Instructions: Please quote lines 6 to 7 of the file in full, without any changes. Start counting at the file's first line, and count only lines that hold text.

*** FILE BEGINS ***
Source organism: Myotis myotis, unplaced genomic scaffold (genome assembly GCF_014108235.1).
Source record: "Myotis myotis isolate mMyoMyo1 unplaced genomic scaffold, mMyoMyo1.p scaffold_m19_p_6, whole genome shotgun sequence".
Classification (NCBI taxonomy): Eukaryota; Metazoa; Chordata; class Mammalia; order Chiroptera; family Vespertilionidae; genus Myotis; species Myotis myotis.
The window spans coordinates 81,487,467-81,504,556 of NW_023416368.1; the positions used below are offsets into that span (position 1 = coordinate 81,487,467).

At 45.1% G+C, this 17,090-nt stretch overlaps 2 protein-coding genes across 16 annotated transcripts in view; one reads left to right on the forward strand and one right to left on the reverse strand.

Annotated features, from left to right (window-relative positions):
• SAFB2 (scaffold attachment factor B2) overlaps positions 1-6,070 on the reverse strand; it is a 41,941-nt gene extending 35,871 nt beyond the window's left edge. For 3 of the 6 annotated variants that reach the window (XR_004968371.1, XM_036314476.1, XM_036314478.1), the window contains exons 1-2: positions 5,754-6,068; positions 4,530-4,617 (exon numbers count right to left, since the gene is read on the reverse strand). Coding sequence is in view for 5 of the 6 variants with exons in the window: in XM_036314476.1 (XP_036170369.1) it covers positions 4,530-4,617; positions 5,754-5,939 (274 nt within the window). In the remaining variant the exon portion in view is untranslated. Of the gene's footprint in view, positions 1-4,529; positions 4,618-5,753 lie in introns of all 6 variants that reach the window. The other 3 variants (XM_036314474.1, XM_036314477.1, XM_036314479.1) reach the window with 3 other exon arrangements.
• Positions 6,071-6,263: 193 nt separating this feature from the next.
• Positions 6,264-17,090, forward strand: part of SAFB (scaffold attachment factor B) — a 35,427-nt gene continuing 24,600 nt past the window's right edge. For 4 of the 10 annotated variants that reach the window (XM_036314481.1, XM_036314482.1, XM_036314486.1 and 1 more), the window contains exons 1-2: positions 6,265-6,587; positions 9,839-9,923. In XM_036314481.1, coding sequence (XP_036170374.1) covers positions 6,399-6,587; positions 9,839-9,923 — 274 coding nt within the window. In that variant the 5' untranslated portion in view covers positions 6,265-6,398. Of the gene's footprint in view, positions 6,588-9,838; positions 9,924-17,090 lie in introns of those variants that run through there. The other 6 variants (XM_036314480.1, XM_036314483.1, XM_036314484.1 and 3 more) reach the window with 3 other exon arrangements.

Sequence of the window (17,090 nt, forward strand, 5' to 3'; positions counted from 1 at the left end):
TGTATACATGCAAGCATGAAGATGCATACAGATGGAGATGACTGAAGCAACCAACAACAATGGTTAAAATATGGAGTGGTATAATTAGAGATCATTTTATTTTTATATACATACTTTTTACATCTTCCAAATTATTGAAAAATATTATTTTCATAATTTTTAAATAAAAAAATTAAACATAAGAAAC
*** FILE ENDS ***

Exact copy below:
Annotated features, from left to right (window-relative positions):
• SAFB2 (scaffold attachment factor B2) overlaps positions 1-6,070 on the reverse strand; it is a 41,941-nt gene extending 35,871 nt beyond the window's left edge. For 3 of the 6 annotated variants that reach the window (XR_004968371.1, XM_036314476.1, XM_036314478.1), the window contains exons 1-2: positions 5,754-6,068; positions 4,530-4,617 (exon numbers count right to left, since the gene is read on the reverse strand). Coding sequence is in view for 5 of the 6 variants with exons in the window: in XM_036314476.1 (XP_036170369.1) it covers positions 4,530-4,617; positions 5,754-5,939 (274 nt within the window). In the remaining variant the exon portion in view is untranslated. Of the gene's footprint in view, positions 1-4,529; positions 4,618-5,753 lie in introns of all 6 variants that reach the window. The other 3 variants (XM_036314474.1, XM_036314477.1, XM_036314479.1) reach the window with 3 other exon arrangements.